There is further evidence, telling a similar story, in the EU Commission‘s 2018 Google Android decision. Table 10 in the decision compares use of Google Apps on Android and iOS devices, and shows a systematic effect of pre-installed defaults. For example, Google Maps is used by 59% of Android users (for whom it is the default maps option), but only 22% of Apple iOS users. Table 11, which compares search query market shares between 2014 and 2017 in the EU, across Google Android and Windows Mobile devices, finds an even more dramatic effect. In 2017, Google Search was used for 90-100% of search queries on Android phones (where it is the default) but just 10-20% on Windows Mobile devices.

While not all of this evidence is directly linked to Google’s default status for its search engine, the default effects in that context are likely to be strong. Whinston estimates that Google would lose as much as 33% of all search queries if rivals were assigned the default position instead.

In his testimony, Rangel described the thought process consumers would need to go through in order to choose an alternative search engine. Consumers may be unaware that there exist other search engines and that they can switch, especially if this option is not salient. Even if consumers are aware, they need to identify an alternative search engine that they would prefer. In this context, Google’s default status may be perceived as a recommendation, which consumers are inclined to accept. Finally, even if they decide to switch, the relevant steps may be far from straightforward, and we know that people tend to delay or avoid complex tasks.

Default Effects and Other Market Dynamics Precluding Competition

In his testimony, Whinston also discusses the interaction between these default advantages and another fundamental feature of search markets: economies of scale in data. With more data, a search engine can improve its algorithm and deliver better search results. While the extent of these scale economics is empirically unmeasured, conventional wisdom suggests that they eventually are diminishing as the search engine handles more queries. Independently of whether Google has a market share of 90% or 96%, it will be able to deliver high quality results. The same, however, is not true of its rivals. Whether Bing has a 2% or 8% market share significantly impacts its quality and its competitiveness.

Google’s monopolization of default search positions prevents its rivals from securing the critical search queries needed for a high-quality user experience. Even small reductions in Google’s market share matter, because the corresponding increases in rivals’ market share could allow for a positive feedback loop in which the higher quality from more data further increases rivals’ market share, which further increases their quality, and so on. The Apple Maps example shows how default status on a significant platform can transform a rival into a substantial competitor.

Additionally, it is currently unrealistic for the price of search to fall below zero. This further strengthens the role of default effects in stifling competition. New entrants frequently employ lower prices to gain market share in the face of popular incumbents. Their discounts act as a salient inducement for customers to try out the new service, despite its unknown quality. In internet search, because prices are already zero and can’t go negative, this entry strategy is unavailable, leaving consumers more likely to stick with the default option.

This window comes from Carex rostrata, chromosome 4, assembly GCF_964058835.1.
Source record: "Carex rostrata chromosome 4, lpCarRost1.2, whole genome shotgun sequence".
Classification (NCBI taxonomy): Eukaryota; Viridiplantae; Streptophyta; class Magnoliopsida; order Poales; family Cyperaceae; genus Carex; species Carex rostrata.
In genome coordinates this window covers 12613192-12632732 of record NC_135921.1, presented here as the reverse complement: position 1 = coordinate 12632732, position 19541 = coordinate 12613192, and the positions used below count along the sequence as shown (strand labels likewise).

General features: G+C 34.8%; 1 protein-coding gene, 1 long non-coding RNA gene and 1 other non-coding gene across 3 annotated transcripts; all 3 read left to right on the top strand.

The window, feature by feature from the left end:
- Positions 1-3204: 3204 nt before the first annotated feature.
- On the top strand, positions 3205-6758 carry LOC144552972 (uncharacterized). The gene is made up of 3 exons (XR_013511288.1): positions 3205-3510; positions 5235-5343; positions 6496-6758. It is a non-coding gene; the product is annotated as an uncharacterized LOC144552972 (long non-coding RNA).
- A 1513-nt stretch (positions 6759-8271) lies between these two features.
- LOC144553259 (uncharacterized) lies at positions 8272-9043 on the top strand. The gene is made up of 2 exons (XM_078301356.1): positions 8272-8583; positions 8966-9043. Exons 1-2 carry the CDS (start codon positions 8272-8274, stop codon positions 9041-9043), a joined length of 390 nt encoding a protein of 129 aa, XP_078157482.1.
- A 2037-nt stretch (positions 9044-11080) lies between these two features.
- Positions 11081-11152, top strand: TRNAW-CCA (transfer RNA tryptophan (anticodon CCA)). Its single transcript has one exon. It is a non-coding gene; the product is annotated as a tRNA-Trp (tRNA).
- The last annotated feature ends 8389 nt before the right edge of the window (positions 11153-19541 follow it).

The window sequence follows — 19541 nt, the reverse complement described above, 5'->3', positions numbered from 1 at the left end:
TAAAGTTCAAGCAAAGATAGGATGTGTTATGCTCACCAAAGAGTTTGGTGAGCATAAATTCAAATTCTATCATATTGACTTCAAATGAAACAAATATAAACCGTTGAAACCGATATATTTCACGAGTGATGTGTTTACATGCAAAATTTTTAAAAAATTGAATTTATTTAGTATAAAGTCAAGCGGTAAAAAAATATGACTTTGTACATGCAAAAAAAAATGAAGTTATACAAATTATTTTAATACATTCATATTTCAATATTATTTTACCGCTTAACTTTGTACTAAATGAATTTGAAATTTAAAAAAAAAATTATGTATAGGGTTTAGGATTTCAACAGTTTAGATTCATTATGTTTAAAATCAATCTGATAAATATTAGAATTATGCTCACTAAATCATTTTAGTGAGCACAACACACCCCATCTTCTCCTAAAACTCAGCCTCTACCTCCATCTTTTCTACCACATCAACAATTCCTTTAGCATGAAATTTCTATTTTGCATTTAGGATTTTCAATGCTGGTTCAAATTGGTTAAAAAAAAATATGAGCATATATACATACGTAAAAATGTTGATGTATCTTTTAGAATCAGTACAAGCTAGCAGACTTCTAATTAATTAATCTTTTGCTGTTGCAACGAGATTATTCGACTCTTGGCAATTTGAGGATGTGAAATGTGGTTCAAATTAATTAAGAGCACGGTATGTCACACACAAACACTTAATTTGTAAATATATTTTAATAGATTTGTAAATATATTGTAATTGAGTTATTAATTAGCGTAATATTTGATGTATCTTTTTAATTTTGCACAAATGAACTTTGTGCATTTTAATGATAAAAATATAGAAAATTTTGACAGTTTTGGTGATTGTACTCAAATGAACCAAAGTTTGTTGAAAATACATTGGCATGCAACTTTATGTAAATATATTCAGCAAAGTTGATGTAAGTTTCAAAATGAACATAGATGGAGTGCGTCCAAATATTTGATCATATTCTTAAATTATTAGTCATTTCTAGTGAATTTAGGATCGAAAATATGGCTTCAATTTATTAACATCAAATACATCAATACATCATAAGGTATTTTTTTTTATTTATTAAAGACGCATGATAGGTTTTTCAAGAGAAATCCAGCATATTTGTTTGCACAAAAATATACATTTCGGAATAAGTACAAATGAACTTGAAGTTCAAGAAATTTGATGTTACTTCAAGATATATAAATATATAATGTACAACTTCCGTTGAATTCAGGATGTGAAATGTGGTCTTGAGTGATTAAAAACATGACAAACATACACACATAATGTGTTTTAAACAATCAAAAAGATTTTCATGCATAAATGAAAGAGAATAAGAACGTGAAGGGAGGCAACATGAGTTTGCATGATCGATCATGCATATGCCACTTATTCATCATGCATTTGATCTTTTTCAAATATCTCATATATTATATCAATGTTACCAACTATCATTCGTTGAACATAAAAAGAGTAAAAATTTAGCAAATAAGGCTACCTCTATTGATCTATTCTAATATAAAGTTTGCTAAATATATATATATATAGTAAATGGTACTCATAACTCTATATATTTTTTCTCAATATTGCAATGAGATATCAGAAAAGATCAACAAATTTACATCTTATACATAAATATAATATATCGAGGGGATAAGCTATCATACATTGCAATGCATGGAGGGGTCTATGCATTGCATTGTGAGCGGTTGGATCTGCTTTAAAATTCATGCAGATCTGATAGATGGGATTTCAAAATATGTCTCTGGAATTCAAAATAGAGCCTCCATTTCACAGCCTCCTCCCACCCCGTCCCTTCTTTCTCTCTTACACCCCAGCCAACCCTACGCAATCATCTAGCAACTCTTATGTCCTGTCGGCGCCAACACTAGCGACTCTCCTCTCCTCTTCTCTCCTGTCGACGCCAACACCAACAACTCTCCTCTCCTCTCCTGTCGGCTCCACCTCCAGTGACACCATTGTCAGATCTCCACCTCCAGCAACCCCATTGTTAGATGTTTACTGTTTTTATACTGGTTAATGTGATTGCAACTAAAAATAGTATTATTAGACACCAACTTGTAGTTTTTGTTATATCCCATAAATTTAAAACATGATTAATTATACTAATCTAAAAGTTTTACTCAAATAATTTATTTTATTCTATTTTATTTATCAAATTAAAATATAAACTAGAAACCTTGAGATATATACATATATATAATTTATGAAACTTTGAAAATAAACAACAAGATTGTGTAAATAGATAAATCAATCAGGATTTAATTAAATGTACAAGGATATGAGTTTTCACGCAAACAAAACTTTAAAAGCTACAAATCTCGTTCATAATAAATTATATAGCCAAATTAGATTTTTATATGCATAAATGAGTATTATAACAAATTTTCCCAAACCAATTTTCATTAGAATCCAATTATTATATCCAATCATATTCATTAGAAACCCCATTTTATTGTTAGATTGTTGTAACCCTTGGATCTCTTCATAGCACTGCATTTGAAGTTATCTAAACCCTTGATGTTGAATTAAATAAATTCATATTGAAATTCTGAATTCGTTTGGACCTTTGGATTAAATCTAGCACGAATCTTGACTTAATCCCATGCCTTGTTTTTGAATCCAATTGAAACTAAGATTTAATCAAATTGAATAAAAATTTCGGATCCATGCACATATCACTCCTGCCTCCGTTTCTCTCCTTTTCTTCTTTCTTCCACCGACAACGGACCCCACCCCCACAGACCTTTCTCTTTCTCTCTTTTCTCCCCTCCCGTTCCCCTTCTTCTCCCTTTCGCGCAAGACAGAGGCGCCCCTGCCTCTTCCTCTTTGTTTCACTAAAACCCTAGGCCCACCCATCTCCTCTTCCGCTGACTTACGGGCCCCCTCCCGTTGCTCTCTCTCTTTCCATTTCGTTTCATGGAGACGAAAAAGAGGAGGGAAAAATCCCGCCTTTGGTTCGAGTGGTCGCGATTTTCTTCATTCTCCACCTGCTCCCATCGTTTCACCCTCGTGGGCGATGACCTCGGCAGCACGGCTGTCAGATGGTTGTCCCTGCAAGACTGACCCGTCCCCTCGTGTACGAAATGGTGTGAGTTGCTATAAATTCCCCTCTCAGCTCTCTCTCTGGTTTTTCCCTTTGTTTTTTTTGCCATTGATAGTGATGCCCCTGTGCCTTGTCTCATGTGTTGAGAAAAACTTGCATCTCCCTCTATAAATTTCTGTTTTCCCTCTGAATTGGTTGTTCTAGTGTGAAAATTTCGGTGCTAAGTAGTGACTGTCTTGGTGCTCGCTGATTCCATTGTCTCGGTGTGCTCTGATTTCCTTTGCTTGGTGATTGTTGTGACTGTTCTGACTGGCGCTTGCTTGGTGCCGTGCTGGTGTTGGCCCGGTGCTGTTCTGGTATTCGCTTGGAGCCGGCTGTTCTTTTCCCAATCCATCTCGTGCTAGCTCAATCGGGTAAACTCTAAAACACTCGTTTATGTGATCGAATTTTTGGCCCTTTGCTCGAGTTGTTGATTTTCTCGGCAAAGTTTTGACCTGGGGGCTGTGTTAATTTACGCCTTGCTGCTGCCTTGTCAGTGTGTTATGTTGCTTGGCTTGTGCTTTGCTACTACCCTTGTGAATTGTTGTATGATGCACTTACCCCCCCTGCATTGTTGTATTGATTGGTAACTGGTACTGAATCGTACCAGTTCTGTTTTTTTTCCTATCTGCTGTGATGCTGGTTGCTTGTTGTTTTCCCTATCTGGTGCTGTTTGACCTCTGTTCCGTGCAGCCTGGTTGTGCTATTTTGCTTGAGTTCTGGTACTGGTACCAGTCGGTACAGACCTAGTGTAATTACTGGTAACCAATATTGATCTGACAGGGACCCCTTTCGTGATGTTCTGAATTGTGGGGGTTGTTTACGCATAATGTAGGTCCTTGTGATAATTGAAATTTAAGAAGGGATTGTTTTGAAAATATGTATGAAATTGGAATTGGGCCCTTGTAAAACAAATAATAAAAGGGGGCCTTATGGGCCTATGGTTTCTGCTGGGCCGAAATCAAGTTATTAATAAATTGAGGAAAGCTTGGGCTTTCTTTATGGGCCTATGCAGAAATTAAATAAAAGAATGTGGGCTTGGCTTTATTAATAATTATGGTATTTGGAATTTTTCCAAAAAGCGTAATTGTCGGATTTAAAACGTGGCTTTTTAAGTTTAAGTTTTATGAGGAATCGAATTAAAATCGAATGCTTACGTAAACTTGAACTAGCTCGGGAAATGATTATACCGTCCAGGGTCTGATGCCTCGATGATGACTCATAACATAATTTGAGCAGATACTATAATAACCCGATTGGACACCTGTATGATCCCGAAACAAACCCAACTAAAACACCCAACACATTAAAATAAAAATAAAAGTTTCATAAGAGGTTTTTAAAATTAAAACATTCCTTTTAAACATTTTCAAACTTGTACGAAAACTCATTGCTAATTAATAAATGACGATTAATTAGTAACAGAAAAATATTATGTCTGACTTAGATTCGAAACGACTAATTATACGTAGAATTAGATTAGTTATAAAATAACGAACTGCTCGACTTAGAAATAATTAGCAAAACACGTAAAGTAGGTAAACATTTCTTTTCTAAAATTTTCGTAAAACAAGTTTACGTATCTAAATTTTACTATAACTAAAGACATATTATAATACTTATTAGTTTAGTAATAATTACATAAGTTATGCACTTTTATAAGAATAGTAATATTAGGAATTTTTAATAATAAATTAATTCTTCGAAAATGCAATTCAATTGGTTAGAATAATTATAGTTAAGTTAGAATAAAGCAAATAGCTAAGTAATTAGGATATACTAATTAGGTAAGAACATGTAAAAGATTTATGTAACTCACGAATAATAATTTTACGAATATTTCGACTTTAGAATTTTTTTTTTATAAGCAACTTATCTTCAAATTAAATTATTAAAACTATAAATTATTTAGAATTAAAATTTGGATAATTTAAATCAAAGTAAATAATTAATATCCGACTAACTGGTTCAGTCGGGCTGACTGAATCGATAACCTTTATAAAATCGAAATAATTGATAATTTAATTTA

The Counterfactual to Google’s Default Status

To properly assess the impact of defaults, it is crucial to consider the relevant “counterfactual”—what would have happened “but for” the alleged anticompetitive conduct. In considering this, a more positive aspect of defaults is relevant. Defaults simplify choices for consumers, providing for a smooth consumer journey and a well-functioning device. For instance, consumers do not wish to choose their preferred search engine every time they open their browser.

As such, assuming a “but for” world without any defaults would not be accurate. On the other hand, it should equally not be assumed that the counterfactual would simply involve all consumers choosing Google’s browser and search engine anyway, and thus that the restrictive agreements between Google and its partners have no material effect.

First, although Google is popular and may be considered by many to be the highest quality search engine, it may not be the best fit for all consumers. For instance, some will prioritize privacy, reduced advertising, or environmental considerations. A counterfactual world in which consumers were encouraged to choose their own search default might thus imply a weaker market position for Google.

Second, Google’s current position reflects past restrictions. Identifying the appropriate counterfactual requires us to consider the likely consumer preferences in a world where these restrictions had never been imposed. Assessing this is complex, since it depends partly on how the OEMs and other third parties would have acted. However, rivals would likely have gained greater market share, improving their own access to data, and thus enabling them to enhance their own search results, making them more effective alternatives to Google. In his testimony, Whinston describes how Google responded to the European Commission’s Android decision, which entailed the use of choice screens on Android phones, by setting up a new quality initiative. This presumably reflected Google’s expectation that it would start to see greater competition from rivals.